Again, however, we might ask if it is possible to make a decent case for the idea that Ryan et al. are not being deliberately cruel. Maybe they think that their policies are going to lead to a net decrease in human suffering. Ryan, in fact, has argued that his policies are designed to end the problem of "dependency" that supposedly flows from having poor people receive their (minimal) subsistence from government payments, rather than from working. (The existence of the working poor -- whose minimum wages and Earned-Income Tax Credits Ryan would gladly eliminate -- is an inconvenient detail.) Ending that dependency, he argues, will make poor people and their children better off.
Even if we were looking only at evidence of good faith, however, we cannot simply accept that Ryan has a different view of how policies work, and leave it at that. If he really believes that trickle-down economics works, then he has to have evidence to support it. When he not only ignores the evidence against trickle-down, but aggressively works to shoot the messengers bearing that evidence, then he is not merely a misinformed guy who would change his mind if only he knew better. There are plenty of ideas that sound good in theory. Willful ignorance and rejection of evidence is not merely a matter of believing in a bad theory. It is evidence of bad faith.
Setting that aside, however, it is difficult even to understand how Ryan's world would work. If we take away people's support, he argues, then they will learn to support themselves. But how will this happen?
In my Tax Policy Seminar last year, a student talked about how people with a need to adapt to adverse situations will quickly develop the means to survive. (To be clear, this student was not arguing in favor of a
Ryan-like position, but was merely describing how such policies were supposed to
work.) For the only time in my teaching career, I was overcome by what can best be called a case of "the giggles." When I gathered myself, I explained to my students that I had suddenly formed a cartoon picture in my mind of a person who was facing an armed assailant. As the bullet sped toward his heart, the person thought: "Gee, I really need to adapt to survive. Better learn how to grow skin that is bullet proof -- really fast!"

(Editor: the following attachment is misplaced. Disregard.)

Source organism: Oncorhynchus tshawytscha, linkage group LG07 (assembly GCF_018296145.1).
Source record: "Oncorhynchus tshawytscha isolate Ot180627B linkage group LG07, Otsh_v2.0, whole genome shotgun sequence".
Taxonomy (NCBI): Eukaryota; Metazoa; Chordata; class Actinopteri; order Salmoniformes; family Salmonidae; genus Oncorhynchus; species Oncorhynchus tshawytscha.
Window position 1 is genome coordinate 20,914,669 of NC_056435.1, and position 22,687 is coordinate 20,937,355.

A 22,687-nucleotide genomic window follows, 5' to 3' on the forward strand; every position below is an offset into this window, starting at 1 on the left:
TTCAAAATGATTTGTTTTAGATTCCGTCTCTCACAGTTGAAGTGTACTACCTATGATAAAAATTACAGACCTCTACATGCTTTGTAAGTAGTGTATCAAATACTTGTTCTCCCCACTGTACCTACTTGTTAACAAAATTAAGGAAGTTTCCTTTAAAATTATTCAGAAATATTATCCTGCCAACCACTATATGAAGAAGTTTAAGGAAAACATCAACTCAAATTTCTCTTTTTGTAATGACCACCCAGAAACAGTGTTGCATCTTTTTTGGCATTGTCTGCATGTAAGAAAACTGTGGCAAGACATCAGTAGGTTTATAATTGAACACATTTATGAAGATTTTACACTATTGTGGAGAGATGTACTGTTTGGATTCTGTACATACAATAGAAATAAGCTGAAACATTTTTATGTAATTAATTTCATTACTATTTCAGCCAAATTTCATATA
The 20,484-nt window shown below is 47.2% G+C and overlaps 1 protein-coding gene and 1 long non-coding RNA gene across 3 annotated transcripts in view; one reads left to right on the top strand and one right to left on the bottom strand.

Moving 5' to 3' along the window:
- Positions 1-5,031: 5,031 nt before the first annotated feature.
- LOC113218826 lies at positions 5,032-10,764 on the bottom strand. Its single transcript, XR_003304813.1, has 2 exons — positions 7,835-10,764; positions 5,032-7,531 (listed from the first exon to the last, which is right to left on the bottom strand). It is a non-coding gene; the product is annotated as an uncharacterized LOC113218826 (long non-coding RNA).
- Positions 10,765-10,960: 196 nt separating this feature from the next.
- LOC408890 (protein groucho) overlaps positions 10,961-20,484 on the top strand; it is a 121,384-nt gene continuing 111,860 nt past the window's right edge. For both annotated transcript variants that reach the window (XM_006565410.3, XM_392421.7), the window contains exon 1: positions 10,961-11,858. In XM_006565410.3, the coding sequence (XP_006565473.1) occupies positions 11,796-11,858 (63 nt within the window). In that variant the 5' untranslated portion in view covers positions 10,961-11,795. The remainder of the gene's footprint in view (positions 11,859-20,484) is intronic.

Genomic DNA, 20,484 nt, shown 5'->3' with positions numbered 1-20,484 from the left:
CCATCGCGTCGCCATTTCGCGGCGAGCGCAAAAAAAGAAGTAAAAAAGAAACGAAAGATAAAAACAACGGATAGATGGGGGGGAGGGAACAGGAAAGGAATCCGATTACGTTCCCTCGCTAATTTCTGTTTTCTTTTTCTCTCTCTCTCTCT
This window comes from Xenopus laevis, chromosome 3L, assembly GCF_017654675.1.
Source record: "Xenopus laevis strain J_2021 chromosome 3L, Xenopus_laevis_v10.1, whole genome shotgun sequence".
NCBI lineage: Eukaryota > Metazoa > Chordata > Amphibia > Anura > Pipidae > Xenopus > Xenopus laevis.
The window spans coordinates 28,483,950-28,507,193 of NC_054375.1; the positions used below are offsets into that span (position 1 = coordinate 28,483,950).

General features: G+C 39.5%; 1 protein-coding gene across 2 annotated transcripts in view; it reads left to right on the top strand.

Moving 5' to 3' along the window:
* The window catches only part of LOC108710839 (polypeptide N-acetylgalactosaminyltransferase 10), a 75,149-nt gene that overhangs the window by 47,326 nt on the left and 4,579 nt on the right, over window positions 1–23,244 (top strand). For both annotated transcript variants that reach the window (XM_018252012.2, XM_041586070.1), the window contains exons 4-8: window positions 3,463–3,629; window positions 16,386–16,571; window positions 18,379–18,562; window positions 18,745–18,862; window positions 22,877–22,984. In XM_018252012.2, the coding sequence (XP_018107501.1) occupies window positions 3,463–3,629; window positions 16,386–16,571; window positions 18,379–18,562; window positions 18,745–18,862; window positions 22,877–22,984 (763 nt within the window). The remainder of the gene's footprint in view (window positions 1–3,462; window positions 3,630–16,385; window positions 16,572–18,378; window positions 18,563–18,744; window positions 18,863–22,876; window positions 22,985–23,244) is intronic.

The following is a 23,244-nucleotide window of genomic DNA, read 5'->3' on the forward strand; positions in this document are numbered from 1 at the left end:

The absurdity of that scenario captures the essence of the "innocent" version of the Ryan vision of how to end poor people's supposed dependency on the government. Even if one strongly believes that people will adapt to changes in incentives -- and to do so in exactly the way that this kind of cramped economic model predicts -- a Republican politician's ability to avoid being thought a sociopath crucially depends on being able to tell a story that allows people to adapt to difficult circumstances in a realistic way.
Even if, for example, one thinks that our inner-city schools are horrible because they are public -- another "plausible on its own assumptions" theory that does not withstand actual evidence-based scrutiny -- then one must still accept the internal logic of the theory, which means that the "dependent" poor really are, in some sad and important ways, "broken." Maybe they are broken because of supposedly evil liberal do-gooderness gone awry, but broken they are.
As I put it in a recent post (using a different metaphor): "[T]he strategy of making people 'sink or swim' suggests that Republican
leaders are untroubled by the idea that some people will sink.
Moreover, they are untroubled by the idea that the people who will sink
include people who have never been given an opportunity to learn how to
swim, including children." It is one thing to mistakenly force someone into a situation where they die or suffer, but quite another to ignore the death and suffering as one after another victim is "freed of his dependency" on the government, and thrown into the deep end of the pool.
All of this, of course, plays on the field most congenial (or, more accurately, least hostile) to a Republican/conservative worldview, in which one can at least have reasonable differences over economic policy and its effects. Absolving the Ryan crowd on any other of their anti-social attitudes -- the various types of bigotry involved in their views on gay rights, reproductive rights, civil rights, and (as I emphasized yesterday) voting rights -- cannot even appeal to the idea that "at least they have a defensible underlying theory." (That is not quite accurate, I suppose. If there actually were evidence of in-person voting fraud, then they might have a point. But such evidence does not exist.)
And as far as the economics goes, the Democratic Party is already home to plenty of people who buy a relatively humane version of anti-government economic policy. President Obama lionizes small business, plays into anti-deficit dogma, offers to do damage to Social Security and Medicare, agrees that taxes should go down (even with many unmet social needs), attacks government employees, and basically has made it clear that his party is open to ideas that were once firmly the intellectual property of "reasonable" people in the other party.
The Republicans who continue to dominate and run their party thus have little left but to engage in ugly tactics and to promote gratuitously harmful policies. If they are going to move forward and become socially non-destructive, that has to change. Until it does, there is no reason to pretend that they are not what they really are.